Dolly Parton struck a familiar note when she sang “Workin’ nine to five, what a way to make a living”. But for some people with mental health issues making that living is just a dream. Employers don’t give them the chances fearing lengthy sickness absences and an inability to perform work tasks.
The winner of the Community Care mental health award endeavours to tackle this misconception by drawing in job seekers and employers. Pathways Community Interest Company (PCIC) is a social enterprise providing personalised training to people with mental health problems and physical disabilities. For employers, the work focuses on addressing discrimination.
Of the methods, Yvonne Clarke, co-managing director of PCIC, says: “We focus on using the workforce development agenda in health and social care as a way of reducing health inequalities.”
PCIC was launched in April 2006 and is run in Crewe by Clarke and her business partner and qualified nurse, Lesley Thomas. It operates throughout Cheshire and the Wirral in collaboration with the Central and Eastern Cheshire Primary Care Trust and Cheshire Council. The PCT previously employed Clarke as workforce development manager and as lead for equality and diversity.
The programme involves a maximum 16 hours’ training within 32 weeks and costs £6,000 a person. For the employers, PCIC looks at the posts that health and social care agencies are having trouble filling and also the recruitment processes. Then the training starts on hiring staff with mental health and physical disabilities.
So far Clarke, Thomas and their team of five staff – all previous participants of its job seekers’ training programmes – have helped 45 people into mainstream employment. Clarke says: “It’s about getting candidates and employers to understand that, just because a person hasn’t worked or has an interrupted employment history, it doesn’t mean they haven’t got any skills.”
One employer benefiting from PCIC’s approach is Leighton Hospital in Crewe, where retention rates in domestic, catering and portering jobs were poor. To establish a less transient workforce, PCIC worked with the hospital to create training posts so candidates could be paid as they learned new skills on the job.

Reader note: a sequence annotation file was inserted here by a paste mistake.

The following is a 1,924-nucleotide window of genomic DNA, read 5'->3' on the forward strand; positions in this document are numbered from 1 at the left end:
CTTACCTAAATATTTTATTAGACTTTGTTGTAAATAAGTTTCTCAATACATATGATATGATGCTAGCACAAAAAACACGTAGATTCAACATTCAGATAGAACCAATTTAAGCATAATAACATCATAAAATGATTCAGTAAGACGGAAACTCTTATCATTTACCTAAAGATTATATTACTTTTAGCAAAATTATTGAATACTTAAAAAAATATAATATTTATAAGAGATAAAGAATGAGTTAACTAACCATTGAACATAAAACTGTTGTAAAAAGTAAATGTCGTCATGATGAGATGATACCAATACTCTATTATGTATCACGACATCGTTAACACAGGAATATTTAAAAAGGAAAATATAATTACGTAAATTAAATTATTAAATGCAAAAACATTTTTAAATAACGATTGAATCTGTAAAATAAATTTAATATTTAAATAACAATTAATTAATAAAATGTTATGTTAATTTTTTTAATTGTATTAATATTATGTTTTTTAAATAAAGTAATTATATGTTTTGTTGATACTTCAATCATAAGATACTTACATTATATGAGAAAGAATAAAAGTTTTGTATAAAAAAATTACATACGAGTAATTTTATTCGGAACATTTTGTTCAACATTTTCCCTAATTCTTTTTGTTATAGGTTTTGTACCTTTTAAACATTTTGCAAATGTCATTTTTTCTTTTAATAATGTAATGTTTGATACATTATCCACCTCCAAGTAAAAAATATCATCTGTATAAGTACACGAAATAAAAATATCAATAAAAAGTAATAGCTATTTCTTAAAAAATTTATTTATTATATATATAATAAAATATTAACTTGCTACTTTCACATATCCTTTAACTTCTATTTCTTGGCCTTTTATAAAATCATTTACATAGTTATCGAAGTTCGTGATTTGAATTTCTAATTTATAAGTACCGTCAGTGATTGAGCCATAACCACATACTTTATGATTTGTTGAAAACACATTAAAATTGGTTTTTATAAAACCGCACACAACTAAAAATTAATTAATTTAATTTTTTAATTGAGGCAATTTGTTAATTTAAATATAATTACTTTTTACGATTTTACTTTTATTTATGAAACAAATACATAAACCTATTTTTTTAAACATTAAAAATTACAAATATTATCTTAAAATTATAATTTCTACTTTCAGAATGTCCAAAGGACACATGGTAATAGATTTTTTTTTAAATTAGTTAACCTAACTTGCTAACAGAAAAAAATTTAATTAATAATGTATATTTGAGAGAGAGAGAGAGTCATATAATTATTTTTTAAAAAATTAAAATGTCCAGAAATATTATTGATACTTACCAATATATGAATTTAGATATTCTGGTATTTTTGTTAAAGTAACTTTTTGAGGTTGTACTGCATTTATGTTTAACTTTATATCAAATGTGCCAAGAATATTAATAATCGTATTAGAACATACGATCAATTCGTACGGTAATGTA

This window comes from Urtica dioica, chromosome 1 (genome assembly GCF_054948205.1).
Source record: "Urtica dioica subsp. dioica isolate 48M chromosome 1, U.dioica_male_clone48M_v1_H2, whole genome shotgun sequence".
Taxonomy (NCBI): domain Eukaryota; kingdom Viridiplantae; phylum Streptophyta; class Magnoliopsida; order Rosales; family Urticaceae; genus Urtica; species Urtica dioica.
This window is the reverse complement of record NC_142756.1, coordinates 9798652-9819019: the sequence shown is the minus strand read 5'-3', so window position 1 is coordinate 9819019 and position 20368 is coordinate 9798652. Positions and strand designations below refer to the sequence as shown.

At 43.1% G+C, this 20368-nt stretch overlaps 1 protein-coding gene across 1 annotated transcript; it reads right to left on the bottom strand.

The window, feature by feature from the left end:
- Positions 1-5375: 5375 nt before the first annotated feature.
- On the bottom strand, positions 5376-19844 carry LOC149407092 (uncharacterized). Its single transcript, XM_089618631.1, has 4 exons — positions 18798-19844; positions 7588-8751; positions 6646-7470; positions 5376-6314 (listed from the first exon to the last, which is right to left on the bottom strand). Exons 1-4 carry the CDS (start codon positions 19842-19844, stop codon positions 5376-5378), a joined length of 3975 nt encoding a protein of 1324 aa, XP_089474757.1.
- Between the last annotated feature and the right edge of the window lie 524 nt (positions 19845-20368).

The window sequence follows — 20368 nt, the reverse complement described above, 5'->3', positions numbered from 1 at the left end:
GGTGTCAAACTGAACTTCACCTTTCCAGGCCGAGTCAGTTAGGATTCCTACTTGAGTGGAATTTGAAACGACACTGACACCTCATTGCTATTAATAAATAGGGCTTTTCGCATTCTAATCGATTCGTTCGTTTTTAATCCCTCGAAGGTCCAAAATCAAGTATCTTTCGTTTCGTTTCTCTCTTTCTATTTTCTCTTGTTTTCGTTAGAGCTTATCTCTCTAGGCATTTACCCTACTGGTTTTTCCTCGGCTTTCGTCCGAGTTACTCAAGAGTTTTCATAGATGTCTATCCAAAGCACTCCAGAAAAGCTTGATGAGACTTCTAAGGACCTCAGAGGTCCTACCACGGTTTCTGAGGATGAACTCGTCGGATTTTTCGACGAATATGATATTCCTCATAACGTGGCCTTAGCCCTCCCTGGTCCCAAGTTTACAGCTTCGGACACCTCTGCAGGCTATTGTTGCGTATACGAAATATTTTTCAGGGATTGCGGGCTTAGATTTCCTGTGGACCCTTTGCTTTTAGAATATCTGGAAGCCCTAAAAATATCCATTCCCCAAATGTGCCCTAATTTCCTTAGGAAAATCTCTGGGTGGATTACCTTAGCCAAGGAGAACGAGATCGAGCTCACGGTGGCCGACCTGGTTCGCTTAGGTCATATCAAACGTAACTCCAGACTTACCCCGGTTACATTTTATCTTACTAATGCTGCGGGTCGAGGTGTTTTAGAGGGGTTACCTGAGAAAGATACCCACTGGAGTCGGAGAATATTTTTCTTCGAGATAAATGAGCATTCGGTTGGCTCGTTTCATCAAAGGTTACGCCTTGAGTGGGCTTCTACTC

PCIC’s work has had a positive effect. Clarke says: “It gives people confidence, raises their self-esteem and updates their skills. This is important because people can’t move into employment if they do not have the skills.”
It is well-documented that the health and social care sector faces significant challenges in meeting future workforce needs. But the PCIC approach provides employers with a skilled workforce that can slip seamlessly into hard-to-fill posts.
When PCIC’s name was announced as the mental health category winner, Clarke was surprised: “We didn’t expect to win because we are new we were overjoyed.”
Despite the success of its work, PCIC is aware of the barriers people with mental health and physical disabilities continue to face – and have plans to surmount them. The company will use its £5,000 prize money to create a training programme for individuals with moderate to severe conditions seeking employment. Clarke says this will also enable the social enterprise to challenge NHS commissioners to look at their recruitment policies.
For Clarke all the evidence she needs that PCIC is making a difference comes from the individuals her company trained and then hired: “I get text messages on a Sunday night saying ‘I love my job, boss, see you in the morning’ .”
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Anabel Unity Sale
This article appeared in the 22 February issue under the headline “Living the dream”